Tight security measures remain at TVA dam facilities


Mar 11, 2001
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Priest Dam's recreational limits persist

WARREN DUZAK, Tennessean


There will be no kite flying or picnicking below J. Percy Priest Dam when spring finally arrives.

There will be no radio-controlled gliders sailing over the huge concrete dam or lines of fishermen along the rocky shores that contain the dam's tail waters.

All opportunities for that ended shortly after Sept. 11.

One of the most popular recreation areas below the dam will remain closed indefinitely because of security concerns, U.S. Army Corps of Engineers officials said this week. The closures officially began in October with the erection of gates and warning signs.

''We get a tremendous amount of traffic, … and it is a real challenge to keep it closed,'' corps Ranger Mark Vaughan said.

The recreational areas near the dam on the lake side will not be affected.

Since October, intrusions to the closed-off area have been kept to a minimum, Vaughan said. During the snowy weather some sledders tried to take advantage of the steep roads and earthen slopes but were told to leave.

Vaughan expects all that will change with the seasons.

''With the weather warming up, it is attracting people into the area,'' Vaughan said. ''When it warms up it is really going to be a problem, but homeland defense is a big issue, and we are taking it real seriously.''

Seriously enough to block more than land traffic. Boats on Stones River will not be permitted beyond the Interstate 40 bridge, several hundred yards below the dam.

''We don't know how long it is going to last,'' Percy Priest Resource Manager Bill Colvin said of the restrictions.

It was Ken Folger's group, Flying Disc Drive, that felt the closure first.

The nonprofit group, which promotes flying disc sports, had to move its Tennessee Flying Disc Championship, scheduled late in September and attracting as many as 120 contestants.

''It is an inconvenience for us,'' Folger said. ''We have used'' that area ''three or four times in the last five years.''

The closure has also had some effect on Nashville's proposed Stones River Greenway.

''Our project can go ahead as planned, (but) we may make some slight modifications to the design to minimize the access to the dam,'' said Bill Troup, assistant greenways director with the Metro Parks Department. ''It is not a tremendous setback. It is just another issue we have to deal with. We're not starting development from that end, so it will not hold us up.''

On a more personal level, Troup said the closure is disappointing and will have a big impact.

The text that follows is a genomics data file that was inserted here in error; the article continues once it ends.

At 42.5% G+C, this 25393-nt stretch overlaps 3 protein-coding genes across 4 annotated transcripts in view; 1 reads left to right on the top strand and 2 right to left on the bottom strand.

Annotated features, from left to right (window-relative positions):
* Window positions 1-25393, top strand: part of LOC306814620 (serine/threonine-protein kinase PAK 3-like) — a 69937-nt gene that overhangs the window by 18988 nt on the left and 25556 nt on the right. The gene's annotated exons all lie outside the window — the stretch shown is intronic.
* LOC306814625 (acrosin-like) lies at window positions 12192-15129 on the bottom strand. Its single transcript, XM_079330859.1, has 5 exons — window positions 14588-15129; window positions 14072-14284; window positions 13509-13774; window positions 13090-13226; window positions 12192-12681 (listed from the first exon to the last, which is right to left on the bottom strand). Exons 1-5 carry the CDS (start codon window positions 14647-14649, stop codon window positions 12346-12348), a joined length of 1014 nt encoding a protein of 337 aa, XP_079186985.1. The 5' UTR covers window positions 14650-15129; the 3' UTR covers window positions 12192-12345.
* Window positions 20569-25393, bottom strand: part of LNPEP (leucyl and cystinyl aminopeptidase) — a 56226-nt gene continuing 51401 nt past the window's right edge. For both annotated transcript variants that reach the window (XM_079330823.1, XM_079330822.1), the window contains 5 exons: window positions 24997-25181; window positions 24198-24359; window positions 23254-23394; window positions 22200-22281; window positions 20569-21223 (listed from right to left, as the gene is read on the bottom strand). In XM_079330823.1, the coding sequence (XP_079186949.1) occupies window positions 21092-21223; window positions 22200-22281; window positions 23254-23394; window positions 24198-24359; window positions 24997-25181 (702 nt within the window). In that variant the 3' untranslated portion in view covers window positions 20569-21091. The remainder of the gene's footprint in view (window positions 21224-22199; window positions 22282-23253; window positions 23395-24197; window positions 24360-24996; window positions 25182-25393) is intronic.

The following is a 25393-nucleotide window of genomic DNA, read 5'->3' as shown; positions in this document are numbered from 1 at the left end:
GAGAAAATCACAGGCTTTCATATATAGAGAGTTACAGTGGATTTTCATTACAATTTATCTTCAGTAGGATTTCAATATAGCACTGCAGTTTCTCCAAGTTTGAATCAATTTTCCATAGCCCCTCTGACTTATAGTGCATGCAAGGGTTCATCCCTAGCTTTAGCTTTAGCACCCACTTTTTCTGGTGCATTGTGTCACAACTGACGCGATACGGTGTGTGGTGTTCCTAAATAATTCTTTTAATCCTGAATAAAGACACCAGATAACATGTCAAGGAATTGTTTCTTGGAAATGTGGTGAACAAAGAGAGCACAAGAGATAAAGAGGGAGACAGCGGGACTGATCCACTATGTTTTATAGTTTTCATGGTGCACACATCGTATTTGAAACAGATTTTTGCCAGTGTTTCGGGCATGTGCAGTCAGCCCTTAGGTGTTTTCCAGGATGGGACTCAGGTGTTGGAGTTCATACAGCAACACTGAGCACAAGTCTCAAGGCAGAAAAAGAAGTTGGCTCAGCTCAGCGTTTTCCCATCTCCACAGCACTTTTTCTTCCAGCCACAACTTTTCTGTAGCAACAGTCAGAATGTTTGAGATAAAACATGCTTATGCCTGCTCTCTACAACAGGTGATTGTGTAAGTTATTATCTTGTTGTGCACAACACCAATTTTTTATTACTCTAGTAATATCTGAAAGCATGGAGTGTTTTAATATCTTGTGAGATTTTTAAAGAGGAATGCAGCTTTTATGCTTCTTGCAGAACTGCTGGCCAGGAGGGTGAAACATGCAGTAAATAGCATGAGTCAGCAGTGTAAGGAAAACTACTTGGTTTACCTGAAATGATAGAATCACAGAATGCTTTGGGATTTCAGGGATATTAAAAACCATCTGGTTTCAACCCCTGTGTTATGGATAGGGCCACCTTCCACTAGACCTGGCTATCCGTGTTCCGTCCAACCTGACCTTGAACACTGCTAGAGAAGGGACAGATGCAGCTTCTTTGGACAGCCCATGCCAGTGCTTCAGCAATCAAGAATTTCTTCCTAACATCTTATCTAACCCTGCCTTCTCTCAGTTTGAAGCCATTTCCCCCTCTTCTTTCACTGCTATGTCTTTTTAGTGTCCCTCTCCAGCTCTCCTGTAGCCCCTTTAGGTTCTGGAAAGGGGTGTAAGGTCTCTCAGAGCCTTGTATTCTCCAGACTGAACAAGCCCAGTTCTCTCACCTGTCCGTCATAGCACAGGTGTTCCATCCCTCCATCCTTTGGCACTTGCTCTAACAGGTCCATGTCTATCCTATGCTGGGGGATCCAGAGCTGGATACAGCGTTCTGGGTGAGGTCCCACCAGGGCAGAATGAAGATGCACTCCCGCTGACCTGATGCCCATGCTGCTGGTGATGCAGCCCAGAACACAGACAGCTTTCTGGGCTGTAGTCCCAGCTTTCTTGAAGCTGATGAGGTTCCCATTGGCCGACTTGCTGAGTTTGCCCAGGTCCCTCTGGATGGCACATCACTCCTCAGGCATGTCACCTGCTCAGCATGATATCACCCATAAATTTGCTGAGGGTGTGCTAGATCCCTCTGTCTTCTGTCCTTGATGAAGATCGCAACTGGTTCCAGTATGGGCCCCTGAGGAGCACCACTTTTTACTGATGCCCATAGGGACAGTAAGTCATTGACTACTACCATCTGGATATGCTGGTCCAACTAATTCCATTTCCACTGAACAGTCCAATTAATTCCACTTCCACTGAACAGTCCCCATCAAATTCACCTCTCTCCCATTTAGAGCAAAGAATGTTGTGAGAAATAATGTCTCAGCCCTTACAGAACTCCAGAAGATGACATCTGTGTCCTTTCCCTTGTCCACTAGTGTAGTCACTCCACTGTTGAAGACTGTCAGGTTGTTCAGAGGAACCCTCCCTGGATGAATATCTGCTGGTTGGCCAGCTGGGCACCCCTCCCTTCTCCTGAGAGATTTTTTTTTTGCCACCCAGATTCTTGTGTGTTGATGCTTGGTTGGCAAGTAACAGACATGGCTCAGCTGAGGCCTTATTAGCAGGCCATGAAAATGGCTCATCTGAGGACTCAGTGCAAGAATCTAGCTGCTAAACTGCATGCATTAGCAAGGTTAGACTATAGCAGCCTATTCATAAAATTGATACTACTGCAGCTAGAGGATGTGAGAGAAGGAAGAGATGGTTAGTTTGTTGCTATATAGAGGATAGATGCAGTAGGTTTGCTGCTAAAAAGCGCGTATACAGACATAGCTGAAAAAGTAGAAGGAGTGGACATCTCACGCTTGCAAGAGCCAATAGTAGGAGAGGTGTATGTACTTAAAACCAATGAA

''It's a great place to fly kites,'' he said ''I miss not having that field open to play with my kids in.''

Corps Ranger Scott Fanning said the Department of Defense order left it up to the individual Corps districts to decide how best to secure their dams. The layout and cost called for complete closure to public-accessible areas of the dam, but there are plans to consider only a partial closure.

''They are looking at that sort of thing,'' Fanning said.

The Corps owns about 300 acres below the dam between Bell Road and Interstate 40. About 75 to 100 acres are regularly used by visitors.

The coming spring weekends will no longer see the dozens of fishermen lining the banks and concrete fishing platform as they angle for white bass, rockfish, crappie and catfish.

''Tail-water fishing is some of the best, and I am one who loves to go below the dam to catch fish,'' said Doug Markham, spokesman for the Tennessee Wildlife Resources Agency. ''It is going to hurt quite a few fishermen who fish below the dam.''

The TWRA had been stocking rainbow trout there but moved the releases to Nice Mill in Rutherford County, near the Davidson County line, Markham said

Dick Tonan, president of the Middle Tennessee Radio Control Society, said the effect on radio-controlled model glider hobbyists would be ''major.''

The model airplane pilots use the air lift created at the dam to fly their powerless gliders.

''I'm not sure where in this area you can replicate that, and I'm not sure you can,'' Tonan said. ''It is very safe, clean, quiet form of the hobby, and it is really a shame that they are going to be denied the opportunity to participate in this, where they pose no security risk whatsoever.''
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